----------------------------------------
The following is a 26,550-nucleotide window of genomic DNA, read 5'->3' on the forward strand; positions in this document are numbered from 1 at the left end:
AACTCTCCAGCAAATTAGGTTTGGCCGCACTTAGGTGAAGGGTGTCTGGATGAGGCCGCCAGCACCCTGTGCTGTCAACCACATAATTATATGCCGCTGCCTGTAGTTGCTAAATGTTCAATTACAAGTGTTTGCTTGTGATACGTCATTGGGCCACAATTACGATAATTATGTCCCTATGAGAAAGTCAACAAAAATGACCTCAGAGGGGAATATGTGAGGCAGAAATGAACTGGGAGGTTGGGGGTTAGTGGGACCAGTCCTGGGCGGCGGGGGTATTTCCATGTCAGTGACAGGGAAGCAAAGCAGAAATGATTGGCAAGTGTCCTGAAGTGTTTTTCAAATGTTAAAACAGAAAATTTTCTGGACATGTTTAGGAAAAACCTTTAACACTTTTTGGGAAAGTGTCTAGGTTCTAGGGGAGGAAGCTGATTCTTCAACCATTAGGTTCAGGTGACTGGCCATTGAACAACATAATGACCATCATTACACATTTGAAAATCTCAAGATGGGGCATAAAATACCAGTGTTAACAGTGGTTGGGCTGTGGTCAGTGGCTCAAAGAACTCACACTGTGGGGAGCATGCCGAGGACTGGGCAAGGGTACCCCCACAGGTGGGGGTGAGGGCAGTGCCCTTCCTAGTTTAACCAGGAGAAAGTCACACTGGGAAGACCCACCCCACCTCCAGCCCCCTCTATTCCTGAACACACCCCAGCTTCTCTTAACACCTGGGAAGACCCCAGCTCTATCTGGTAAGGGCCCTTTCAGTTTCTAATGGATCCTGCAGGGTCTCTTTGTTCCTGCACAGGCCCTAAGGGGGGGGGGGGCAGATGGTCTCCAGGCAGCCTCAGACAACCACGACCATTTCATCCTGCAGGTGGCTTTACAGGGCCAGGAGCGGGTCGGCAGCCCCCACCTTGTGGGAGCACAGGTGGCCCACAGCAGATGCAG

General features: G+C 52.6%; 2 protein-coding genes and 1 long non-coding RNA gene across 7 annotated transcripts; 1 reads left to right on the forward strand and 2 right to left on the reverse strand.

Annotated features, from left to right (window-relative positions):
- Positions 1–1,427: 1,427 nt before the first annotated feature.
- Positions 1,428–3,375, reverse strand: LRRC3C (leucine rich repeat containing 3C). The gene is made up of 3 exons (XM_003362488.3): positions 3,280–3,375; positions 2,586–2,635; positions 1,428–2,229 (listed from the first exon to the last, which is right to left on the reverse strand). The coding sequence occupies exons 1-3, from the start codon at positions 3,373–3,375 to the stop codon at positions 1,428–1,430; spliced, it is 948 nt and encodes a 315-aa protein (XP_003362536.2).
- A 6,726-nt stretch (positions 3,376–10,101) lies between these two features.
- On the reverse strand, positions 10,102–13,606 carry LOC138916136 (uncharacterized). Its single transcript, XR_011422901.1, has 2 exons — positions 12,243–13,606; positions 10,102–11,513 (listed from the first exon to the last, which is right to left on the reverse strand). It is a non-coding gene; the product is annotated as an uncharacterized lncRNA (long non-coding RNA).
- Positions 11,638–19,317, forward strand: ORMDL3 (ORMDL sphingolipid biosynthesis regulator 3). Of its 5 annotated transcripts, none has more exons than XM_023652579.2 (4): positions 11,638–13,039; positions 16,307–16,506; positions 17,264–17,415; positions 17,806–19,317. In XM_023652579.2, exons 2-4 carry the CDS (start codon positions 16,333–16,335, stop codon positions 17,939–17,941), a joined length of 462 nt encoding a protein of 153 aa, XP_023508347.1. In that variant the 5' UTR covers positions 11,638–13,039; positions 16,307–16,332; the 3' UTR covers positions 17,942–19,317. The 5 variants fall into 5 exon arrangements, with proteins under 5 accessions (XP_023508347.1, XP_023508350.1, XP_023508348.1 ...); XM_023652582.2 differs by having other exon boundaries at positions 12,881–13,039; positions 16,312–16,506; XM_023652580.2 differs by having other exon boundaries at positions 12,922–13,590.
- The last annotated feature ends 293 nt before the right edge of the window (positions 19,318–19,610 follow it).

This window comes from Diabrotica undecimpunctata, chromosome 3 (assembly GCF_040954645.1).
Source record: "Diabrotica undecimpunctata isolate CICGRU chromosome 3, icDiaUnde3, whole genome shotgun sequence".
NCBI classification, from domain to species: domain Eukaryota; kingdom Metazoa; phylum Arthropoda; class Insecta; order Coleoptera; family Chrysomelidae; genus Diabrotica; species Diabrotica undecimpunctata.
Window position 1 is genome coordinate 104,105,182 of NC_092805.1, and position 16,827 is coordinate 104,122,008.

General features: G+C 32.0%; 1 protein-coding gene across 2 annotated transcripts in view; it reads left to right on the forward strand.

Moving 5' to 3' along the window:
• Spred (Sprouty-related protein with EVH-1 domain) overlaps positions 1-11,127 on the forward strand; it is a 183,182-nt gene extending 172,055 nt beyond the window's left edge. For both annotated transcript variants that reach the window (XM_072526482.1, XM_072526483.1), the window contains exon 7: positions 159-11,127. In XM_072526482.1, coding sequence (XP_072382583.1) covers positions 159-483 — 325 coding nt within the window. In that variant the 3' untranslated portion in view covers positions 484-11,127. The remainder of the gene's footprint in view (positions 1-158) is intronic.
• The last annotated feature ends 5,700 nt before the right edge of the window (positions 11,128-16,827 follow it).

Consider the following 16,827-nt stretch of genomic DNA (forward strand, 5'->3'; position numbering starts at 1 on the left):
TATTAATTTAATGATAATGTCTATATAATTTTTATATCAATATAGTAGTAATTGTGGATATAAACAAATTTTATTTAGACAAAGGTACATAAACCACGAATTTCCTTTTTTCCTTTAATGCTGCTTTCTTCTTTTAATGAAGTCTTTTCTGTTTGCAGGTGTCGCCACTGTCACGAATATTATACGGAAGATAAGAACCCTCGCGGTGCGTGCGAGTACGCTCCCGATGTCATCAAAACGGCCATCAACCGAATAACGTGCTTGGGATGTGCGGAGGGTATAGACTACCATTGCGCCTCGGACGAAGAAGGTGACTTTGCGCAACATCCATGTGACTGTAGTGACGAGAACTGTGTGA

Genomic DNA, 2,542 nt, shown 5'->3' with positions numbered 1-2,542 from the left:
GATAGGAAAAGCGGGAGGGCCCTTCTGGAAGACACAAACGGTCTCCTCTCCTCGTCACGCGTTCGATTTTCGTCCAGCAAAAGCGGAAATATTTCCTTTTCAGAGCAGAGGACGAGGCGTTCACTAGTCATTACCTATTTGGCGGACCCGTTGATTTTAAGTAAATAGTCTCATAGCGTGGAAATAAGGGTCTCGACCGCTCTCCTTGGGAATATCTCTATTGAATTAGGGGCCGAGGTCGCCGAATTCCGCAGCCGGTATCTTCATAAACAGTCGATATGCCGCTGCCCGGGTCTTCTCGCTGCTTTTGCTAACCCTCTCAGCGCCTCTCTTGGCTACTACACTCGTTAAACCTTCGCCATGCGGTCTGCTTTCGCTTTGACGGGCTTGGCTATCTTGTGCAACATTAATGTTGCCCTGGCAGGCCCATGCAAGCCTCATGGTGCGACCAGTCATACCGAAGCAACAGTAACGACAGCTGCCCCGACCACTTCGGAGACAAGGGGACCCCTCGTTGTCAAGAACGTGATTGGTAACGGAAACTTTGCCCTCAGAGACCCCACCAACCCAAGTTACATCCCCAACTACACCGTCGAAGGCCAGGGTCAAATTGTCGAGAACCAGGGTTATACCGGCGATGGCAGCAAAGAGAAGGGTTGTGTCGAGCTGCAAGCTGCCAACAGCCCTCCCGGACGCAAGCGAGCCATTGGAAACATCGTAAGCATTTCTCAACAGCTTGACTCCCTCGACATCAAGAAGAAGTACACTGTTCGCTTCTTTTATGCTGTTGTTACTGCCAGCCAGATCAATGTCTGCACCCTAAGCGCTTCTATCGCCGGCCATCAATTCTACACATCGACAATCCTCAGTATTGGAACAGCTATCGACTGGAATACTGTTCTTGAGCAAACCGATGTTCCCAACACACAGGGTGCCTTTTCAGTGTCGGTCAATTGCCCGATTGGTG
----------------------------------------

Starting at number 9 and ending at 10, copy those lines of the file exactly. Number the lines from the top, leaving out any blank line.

- Positions 11,638–19,317, forward strand: ORMDL3 (ORMDL sphingolipid biosynthesis regulator 3). Of its 5 annotated transcripts, none has more exons than XM_023652579.2 (4): positions 11,638–13,039; positions 16,307–16,506; positions 17,264–17,415; positions 17,806–19,317. In XM_023652579.2, exons 2-4 carry the CDS (start codon positions 16,333–16,335, stop codon positions 17,939–17,941), a joined length of 462 nt encoding a protein of 153 aa, XP_023508347.1. In that variant the 5' UTR covers positions 11,638–13,039; positions 16,307–16,332; the 3' UTR covers positions 17,942–19,317. The 5 variants fall into 5 exon arrangements, with proteins under 5 accessions (XP_023508347.1, XP_023508350.1, XP_023508348.1 ...); XM_023652582.2 differs by having other exon boundaries at positions 12,881–13,039; positions 16,312–16,506; XM_023652580.2 differs by having other exon boundaries at positions 12,922–13,590.
- The last annotated feature ends 293 nt before the right edge of the window (positions 19,318–19,610 follow it).